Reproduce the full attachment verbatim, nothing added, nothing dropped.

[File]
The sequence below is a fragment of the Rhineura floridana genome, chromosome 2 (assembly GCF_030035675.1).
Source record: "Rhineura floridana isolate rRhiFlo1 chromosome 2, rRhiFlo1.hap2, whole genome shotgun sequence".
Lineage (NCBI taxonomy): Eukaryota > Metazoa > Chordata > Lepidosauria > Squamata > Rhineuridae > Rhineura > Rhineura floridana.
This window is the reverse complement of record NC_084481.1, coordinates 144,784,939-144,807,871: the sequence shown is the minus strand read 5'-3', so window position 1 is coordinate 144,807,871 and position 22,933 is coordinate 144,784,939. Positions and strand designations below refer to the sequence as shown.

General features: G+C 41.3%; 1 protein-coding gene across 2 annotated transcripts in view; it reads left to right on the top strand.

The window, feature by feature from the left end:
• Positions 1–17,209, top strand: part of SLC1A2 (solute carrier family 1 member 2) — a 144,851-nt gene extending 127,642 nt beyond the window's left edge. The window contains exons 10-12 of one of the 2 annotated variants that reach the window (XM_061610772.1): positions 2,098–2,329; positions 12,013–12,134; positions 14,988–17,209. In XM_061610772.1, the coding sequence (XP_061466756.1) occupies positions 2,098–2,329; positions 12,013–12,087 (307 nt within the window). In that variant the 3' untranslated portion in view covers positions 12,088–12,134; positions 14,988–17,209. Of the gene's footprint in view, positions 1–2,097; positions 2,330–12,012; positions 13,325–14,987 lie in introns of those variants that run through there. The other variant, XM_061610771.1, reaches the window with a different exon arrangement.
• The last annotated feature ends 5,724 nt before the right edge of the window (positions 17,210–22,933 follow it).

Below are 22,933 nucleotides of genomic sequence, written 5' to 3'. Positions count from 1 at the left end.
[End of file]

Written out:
The sequence below is a fragment of the Rhineura floridana genome, chromosome 2 (assembly GCF_030035675.1).
Source record: "Rhineura floridana isolate rRhiFlo1 chromosome 2, rRhiFlo1.hap2, whole genome shotgun sequence".
Lineage (NCBI taxonomy): Eukaryota > Metazoa > Chordata > Lepidosauria > Squamata > Rhineuridae > Rhineura > Rhineura floridana.
This window is the reverse complement of record NC_084481.1, coordinates 144,784,939-144,807,871: the sequence shown is the minus strand read 5'-3', so window position 1 is coordinate 144,807,871 and position 22,933 is coordinate 144,784,939. Positions and strand designations below refer to the sequence as shown.

General features: G+C 41.3%; 1 protein-coding gene across 2 annotated transcripts in view; it reads left to right on the top strand.

The window, feature by feature from the left end:
• Positions 1–17,209, top strand: part of SLC1A2 (solute carrier family 1 member 2) — a 144,851-nt gene extending 127,642 nt beyond the window's left edge. The window contains exons 10-12 of one of the 2 annotated variants that reach the window (XM_061610772.1): positions 2,098–2,329; positions 12,013–12,134; positions 14,988–17,209. In XM_061610772.1, the coding sequence (XP_061466756.1) occupies positions 2,098–2,329; positions 12,013–12,087 (307 nt within the window). In that variant the 3' untranslated portion in view covers positions 12,088–12,134; positions 14,988–17,209. Of the gene's footprint in view, positions 1–2,097; positions 2,330–12,012; positions 13,325–14,987 lie in introns of those variants that run through there. The other variant, XM_061610771.1, reaches the window with a different exon arrangement.
• The last annotated feature ends 5,724 nt before the right edge of the window (positions 17,210–22,933 follow it).

Below are 22,933 nucleotides of genomic sequence, written 5' to 3'. Positions count from 1 at the left end.